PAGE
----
Looking Ahead

Although the yards per attempt and the percentage of throws that were screens dipped in 2010, the Jets did throw more screen passes overall and Sanchez was able to improve his completion percentage from 72% to 81%, which is hopefully a sign that he is growing in that area. If the Jets get younger at the Right Tackle position, that may improve their ability to get out in front. There is evidence to suggest that Brian Schottenheimer and Bill Callahan have had success with the screen pass in the past, so that shouldn't hold them back. The final question is whether they have the personnel at running back to make the screen game work.

LaDainian Tomlinson did not produce well on screen passes last year and is not getting any younger. However, with a reduced role and better ball placement, he can perhaps replicate his 2009 numbers which would represent a big improvement. Shonn Greene is developing as a receiver, catching two screen passes for 14 yards last year, but also seeing five fall incomplete. Again, better accuracy from Sanchez should see an improvement there. It would seem that Joe McKnight is well equipped to make an impact in this area, although he - perhaps surprisingly - only had 13 catches for 66 yards in three years at USC. Then again, Sanchez was his Quarterback for some of that time. One other option might be John Conner, who caught 25 passes for 193 yards in college, so should represent an upgrade over Tony Richardon (4-for-17 on screen passes over the last three years) in the passing game.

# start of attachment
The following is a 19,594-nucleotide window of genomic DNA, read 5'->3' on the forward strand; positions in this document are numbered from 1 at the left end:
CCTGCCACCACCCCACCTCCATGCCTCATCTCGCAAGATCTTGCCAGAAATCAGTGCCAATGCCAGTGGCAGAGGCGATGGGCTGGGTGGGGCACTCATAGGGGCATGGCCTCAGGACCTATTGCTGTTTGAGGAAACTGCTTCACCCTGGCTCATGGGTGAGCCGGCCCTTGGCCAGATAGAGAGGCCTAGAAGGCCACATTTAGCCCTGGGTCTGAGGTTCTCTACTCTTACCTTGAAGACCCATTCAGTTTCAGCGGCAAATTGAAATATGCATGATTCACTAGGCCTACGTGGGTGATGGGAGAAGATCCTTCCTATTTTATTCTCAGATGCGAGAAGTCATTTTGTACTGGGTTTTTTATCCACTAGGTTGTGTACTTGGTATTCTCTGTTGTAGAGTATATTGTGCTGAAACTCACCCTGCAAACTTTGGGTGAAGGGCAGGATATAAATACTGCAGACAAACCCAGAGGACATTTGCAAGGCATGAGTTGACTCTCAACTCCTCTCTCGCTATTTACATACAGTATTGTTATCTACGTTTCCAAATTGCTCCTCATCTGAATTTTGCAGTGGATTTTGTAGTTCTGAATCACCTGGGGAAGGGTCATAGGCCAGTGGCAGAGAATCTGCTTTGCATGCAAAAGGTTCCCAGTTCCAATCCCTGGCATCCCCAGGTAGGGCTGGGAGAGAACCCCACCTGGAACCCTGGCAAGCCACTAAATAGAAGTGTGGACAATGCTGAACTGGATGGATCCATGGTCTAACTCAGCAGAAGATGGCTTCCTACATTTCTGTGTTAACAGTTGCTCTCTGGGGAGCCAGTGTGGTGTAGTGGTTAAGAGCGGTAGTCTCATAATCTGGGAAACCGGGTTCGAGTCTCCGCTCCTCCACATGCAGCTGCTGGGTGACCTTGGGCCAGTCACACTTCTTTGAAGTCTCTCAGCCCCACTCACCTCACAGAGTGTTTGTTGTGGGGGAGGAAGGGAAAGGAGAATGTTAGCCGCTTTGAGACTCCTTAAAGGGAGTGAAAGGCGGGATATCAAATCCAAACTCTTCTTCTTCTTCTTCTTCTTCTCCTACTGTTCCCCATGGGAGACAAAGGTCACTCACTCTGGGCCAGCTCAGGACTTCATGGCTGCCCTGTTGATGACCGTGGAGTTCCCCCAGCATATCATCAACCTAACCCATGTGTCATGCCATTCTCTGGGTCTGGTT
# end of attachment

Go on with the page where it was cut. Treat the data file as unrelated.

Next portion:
Conclusions